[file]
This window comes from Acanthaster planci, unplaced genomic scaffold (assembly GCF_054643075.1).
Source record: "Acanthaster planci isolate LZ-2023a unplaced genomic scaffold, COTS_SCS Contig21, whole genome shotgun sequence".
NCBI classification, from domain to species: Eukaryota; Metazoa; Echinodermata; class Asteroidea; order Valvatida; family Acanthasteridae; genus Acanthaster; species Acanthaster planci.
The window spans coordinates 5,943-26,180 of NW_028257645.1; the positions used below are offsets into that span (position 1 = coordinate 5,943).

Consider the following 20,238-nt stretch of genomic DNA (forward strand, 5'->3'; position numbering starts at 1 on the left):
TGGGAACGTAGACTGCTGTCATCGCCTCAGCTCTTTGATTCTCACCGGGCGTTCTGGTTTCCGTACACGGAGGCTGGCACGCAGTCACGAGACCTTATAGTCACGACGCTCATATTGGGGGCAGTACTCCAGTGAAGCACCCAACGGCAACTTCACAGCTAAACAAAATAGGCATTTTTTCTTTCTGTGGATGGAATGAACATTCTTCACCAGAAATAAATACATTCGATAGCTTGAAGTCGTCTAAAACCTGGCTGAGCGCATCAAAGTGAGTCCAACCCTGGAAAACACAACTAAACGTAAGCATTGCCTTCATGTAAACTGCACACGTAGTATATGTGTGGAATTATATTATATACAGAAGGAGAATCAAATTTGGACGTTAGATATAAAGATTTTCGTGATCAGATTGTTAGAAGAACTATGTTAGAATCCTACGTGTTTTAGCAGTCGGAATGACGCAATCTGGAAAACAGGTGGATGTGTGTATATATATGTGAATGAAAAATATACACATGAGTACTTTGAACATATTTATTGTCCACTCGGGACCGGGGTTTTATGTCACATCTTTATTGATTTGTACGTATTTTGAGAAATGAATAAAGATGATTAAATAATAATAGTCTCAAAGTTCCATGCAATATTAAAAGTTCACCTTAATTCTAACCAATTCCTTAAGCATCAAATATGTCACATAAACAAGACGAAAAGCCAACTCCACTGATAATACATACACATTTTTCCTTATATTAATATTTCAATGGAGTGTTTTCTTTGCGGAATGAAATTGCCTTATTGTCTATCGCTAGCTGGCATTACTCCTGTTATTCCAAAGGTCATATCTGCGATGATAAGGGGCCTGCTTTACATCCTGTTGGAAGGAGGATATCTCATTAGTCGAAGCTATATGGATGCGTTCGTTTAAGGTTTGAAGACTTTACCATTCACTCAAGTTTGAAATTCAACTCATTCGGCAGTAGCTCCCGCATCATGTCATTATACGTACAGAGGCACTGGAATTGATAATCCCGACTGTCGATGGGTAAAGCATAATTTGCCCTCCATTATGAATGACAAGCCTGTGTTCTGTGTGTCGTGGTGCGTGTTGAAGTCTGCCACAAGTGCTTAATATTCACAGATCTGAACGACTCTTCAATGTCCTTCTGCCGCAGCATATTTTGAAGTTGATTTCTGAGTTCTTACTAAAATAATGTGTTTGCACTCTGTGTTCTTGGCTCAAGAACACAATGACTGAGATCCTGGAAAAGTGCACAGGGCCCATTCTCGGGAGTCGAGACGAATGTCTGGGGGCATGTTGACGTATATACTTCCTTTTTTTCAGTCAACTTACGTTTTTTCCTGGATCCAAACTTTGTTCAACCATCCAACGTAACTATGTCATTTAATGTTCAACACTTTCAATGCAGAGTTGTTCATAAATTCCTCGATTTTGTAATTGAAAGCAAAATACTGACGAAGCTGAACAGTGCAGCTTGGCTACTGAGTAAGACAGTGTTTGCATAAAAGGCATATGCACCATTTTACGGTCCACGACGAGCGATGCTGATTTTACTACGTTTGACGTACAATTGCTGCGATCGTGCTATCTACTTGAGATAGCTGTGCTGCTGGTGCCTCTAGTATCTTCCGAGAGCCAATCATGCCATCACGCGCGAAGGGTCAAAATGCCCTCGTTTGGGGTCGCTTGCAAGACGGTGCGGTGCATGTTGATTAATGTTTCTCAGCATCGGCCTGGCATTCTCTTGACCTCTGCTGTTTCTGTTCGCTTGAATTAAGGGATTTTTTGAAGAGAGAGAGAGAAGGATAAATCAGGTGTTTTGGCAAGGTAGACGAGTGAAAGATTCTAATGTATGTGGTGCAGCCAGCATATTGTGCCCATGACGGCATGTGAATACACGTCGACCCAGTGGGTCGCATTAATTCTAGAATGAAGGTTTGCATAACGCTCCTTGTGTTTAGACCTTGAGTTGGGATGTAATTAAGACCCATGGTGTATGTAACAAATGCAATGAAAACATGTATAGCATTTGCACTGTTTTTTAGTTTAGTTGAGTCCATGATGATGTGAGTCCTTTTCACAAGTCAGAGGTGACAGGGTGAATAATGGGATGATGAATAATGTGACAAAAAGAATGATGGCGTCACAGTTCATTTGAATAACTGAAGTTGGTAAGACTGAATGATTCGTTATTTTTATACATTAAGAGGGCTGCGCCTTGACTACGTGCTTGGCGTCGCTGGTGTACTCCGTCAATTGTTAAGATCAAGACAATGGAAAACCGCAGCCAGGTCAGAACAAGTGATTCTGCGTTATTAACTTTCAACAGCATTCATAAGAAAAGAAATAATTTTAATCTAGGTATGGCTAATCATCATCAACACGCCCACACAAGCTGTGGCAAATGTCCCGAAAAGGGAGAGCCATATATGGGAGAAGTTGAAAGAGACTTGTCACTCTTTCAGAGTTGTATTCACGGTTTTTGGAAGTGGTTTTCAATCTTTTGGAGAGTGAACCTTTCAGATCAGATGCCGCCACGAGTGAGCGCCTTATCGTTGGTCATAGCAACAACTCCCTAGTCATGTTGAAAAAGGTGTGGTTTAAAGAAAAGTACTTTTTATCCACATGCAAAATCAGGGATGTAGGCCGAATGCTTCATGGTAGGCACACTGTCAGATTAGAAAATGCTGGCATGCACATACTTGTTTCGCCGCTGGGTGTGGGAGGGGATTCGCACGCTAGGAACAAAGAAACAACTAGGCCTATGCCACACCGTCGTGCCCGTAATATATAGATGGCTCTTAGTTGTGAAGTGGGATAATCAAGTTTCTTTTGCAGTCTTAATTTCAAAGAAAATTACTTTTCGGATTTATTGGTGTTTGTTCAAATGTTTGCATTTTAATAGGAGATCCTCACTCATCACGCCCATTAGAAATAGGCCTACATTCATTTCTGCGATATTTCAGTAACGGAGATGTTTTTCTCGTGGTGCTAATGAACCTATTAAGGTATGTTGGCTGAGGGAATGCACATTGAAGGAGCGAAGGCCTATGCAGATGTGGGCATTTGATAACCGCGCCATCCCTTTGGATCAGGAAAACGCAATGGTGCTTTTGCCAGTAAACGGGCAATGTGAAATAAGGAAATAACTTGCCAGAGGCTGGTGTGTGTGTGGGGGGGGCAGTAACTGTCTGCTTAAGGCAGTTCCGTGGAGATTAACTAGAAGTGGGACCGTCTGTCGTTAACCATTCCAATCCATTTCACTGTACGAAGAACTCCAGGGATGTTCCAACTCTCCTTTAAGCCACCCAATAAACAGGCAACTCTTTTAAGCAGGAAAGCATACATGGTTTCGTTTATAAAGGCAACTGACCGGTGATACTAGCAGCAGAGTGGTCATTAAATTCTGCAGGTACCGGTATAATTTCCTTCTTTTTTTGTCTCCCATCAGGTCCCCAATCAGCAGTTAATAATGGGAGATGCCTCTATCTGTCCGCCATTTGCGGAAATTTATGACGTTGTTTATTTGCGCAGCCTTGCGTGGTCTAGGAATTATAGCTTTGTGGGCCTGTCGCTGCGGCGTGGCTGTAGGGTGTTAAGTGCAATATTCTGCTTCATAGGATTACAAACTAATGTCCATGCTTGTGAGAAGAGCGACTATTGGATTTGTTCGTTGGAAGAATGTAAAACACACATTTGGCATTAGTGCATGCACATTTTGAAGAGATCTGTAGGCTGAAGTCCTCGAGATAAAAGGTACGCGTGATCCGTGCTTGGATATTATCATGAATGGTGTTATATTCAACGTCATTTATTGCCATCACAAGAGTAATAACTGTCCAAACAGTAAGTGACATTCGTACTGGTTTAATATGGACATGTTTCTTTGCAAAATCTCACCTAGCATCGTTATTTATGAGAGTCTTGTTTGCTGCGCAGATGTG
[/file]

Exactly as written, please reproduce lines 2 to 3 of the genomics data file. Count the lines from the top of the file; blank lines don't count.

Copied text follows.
Source record: "Acanthaster planci isolate LZ-2023a unplaced genomic scaffold, COTS_SCS Contig21, whole genome shotgun sequence".
NCBI classification, from domain to species: Eukaryota; Metazoa; Echinodermata; class Asteroidea; order Valvatida; family Acanthasteridae; genus Acanthaster; species Acanthaster planci.